Ringwood is home to Ringwood Brewery's hugely successful Fortyniner and Old Thumper - as well as the birthplace of 'Ringwood' woollen gloves; essential wearing as wet Summer turns to cold Autumn!
Towns and Villages
Three Ringwood Curiosities
Ringwood Brewery's Fortyniner bitter is named after the 1849 gold rush. Golden in colour and brewed to 4.9%, Ringwood Brewery has been brewing this classic beer since the foundation of this hugely successful brewery by Peter Austin in 1978, a man who is revered as "the father of British Micro-brewing".
Ringwood had a long history of a thriving handknitting industry until the turn of the eighteenth century. In the 1850s trade picked up again and Ringwood became famous for its "Ringwood" woollen gloves. These were knitted in either cotton or wool 4 ply, and on fairly thick needles. Ringwood gloves were knitted commercially until the after the Second World War, a rare example of a cottage industry surviving into the 20th century.
James Scott, 1st Duke of Monmouth turned in by a local
After the Battle of Sedgemoor on 6 July 1685, the 1st Duke of Monmouth was arrested near Horton, just outside Ringwood. Monmouth is believed to have hid in a ditch under an ash tree disguised as a shepherd, but was betrayed by a local woman who (according to legend) later killed herself in remorse. Monmouth was then taken to the house now named Monmouth House in West Street (between the Market Place and the Fish Inn) where he wrote a letter (in vain) to James II begging forgiveness. He was brought to trial in the Tower of London by the infamous "Hanging Judge Jefferies" and subsequently beheaded. Legend relates that it was realised after the execution that there was no official portrait of the Duke; so his body was exhumed, the head stitched back on the body, and it was sat for its portrait to be painted.
Ringwood stands on the western edge of the New Forest at a crossing point of the River Avon. For centuries it has been the traditional market town of the New Forest with its market charter dating back to 1226.
Ringwood has a lively Wednesday morning street market and has remained a delightful, unspoiled historic town with both quaint as well as modern shops, street entertainment, restaurants, pubs and cafés.
Ringwood features a good selection of shops to browse in including three supermarkets and a wide variety of smaller specialist retailers. Be sure to wander down West Street to view the River Avon from the old three-arched stone bridge or enjoy a stroll around Jubilee Garden. The church too is well worth a visit.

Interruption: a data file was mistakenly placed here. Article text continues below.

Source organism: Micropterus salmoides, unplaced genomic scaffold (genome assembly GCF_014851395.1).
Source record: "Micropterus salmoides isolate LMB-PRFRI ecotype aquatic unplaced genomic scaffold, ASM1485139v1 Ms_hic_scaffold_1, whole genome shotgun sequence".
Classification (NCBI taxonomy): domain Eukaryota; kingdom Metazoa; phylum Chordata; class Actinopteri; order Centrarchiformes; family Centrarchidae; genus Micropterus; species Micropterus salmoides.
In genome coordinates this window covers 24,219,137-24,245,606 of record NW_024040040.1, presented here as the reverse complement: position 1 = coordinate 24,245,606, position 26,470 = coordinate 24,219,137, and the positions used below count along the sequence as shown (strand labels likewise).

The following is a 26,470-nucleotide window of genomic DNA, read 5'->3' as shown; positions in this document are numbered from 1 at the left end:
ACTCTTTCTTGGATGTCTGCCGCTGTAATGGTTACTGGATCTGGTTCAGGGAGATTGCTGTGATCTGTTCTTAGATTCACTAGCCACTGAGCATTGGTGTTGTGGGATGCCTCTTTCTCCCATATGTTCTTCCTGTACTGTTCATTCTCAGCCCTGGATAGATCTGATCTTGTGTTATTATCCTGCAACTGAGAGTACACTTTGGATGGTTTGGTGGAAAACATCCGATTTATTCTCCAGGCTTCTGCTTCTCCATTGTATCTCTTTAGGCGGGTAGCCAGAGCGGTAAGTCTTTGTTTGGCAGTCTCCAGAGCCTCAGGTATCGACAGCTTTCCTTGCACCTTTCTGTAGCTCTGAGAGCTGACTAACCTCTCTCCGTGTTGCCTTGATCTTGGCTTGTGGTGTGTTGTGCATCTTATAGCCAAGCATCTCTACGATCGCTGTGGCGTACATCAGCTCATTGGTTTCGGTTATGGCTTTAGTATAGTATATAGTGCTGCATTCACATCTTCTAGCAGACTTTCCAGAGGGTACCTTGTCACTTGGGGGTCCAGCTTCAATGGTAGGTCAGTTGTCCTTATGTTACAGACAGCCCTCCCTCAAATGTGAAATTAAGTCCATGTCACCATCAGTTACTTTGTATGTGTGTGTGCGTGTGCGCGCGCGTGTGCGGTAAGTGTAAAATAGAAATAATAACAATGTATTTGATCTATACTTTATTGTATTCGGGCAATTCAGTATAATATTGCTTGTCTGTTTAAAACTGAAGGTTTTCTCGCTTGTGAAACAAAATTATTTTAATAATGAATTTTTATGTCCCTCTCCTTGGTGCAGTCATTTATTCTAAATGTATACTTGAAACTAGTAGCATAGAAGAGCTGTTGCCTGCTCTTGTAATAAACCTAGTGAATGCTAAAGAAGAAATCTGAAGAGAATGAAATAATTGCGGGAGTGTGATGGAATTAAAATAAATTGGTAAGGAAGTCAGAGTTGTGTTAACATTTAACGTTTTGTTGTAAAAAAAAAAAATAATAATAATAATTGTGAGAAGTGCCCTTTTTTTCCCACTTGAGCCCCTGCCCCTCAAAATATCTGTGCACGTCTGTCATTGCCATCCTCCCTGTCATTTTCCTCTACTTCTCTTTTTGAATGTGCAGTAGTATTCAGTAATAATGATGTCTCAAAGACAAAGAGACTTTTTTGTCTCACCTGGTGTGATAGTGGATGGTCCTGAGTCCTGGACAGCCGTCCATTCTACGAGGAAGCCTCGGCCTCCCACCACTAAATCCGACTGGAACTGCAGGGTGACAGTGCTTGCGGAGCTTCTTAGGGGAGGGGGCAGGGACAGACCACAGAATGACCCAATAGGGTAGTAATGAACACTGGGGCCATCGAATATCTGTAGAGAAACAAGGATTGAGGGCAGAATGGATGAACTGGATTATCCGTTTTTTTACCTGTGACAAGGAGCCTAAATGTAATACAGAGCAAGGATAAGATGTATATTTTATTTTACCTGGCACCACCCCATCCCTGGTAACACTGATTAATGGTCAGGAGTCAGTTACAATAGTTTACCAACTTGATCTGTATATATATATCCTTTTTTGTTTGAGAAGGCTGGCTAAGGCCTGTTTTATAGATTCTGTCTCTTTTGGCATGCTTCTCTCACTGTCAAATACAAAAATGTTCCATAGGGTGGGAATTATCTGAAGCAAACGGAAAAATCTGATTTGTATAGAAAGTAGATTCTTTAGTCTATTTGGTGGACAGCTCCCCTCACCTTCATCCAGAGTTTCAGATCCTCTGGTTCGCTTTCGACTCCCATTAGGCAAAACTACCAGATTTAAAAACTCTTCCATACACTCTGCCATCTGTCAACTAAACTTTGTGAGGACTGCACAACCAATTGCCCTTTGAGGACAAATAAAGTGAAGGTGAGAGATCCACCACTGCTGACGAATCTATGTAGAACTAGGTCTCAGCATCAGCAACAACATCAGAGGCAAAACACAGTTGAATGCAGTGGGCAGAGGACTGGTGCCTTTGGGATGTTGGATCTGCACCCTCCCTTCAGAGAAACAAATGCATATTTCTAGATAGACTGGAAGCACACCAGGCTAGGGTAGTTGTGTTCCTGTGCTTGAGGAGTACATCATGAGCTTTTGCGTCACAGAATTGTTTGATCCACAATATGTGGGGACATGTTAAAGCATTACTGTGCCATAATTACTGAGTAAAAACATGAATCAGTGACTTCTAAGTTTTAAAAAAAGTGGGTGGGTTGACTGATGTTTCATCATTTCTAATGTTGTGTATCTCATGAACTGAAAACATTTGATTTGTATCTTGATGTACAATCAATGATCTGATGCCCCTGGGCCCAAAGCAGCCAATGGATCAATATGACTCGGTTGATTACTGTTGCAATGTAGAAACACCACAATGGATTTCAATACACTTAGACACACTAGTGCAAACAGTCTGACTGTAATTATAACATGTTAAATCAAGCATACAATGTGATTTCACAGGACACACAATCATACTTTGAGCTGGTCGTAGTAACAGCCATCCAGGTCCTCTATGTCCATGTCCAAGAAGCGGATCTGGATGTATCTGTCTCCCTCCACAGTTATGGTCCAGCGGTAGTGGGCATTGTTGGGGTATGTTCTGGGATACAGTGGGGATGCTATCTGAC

Ringwood is well-placed on the Avon Valley footpath and ideal for an overnight stop. There are many other opportunities to discover the area on foot and the visitor information centre provides details of local town trails and walks.
Things to Do and See in Ringwood
- A weekly market is held on Wednesdays in the Market Place. The town celebrated the 750th anniversary of the Market Charter in 1976.
- Ringwood has a Brewery (famous in the area) and the many pubs, restaurants and café in and around the town provide good and varied entertainment.
- Make use of the town as a centre for exploring the New Forest and Avon Valley by foot, horse back or bicycle, or enjoy the excellent fishing and water sports opportunities... or just delight in the flora and fauna of the surrounding area.
- There is a leisure centre and swimming pool and a local football club.
- Visit the nearby Town & Country Experience which depicts Ringwood in bygone times.
A Little Ringwood History
The eleventh century name of Ringwood was "Rincevede" which seems to have meant a ford or "wade" (vede) over a river or watercourse (rine). The modern spelling of the name has suggested to many people the idea of a place ringed by trees, and either meaning is valid, since the River Avon is still much in evidence, though bridged, and the growing population has pushed the encircling trees further from the centre of the town. Monmouth House near the Market Place is said to have lodged James, Duke of Monmouth after the battle of Sedgemoor.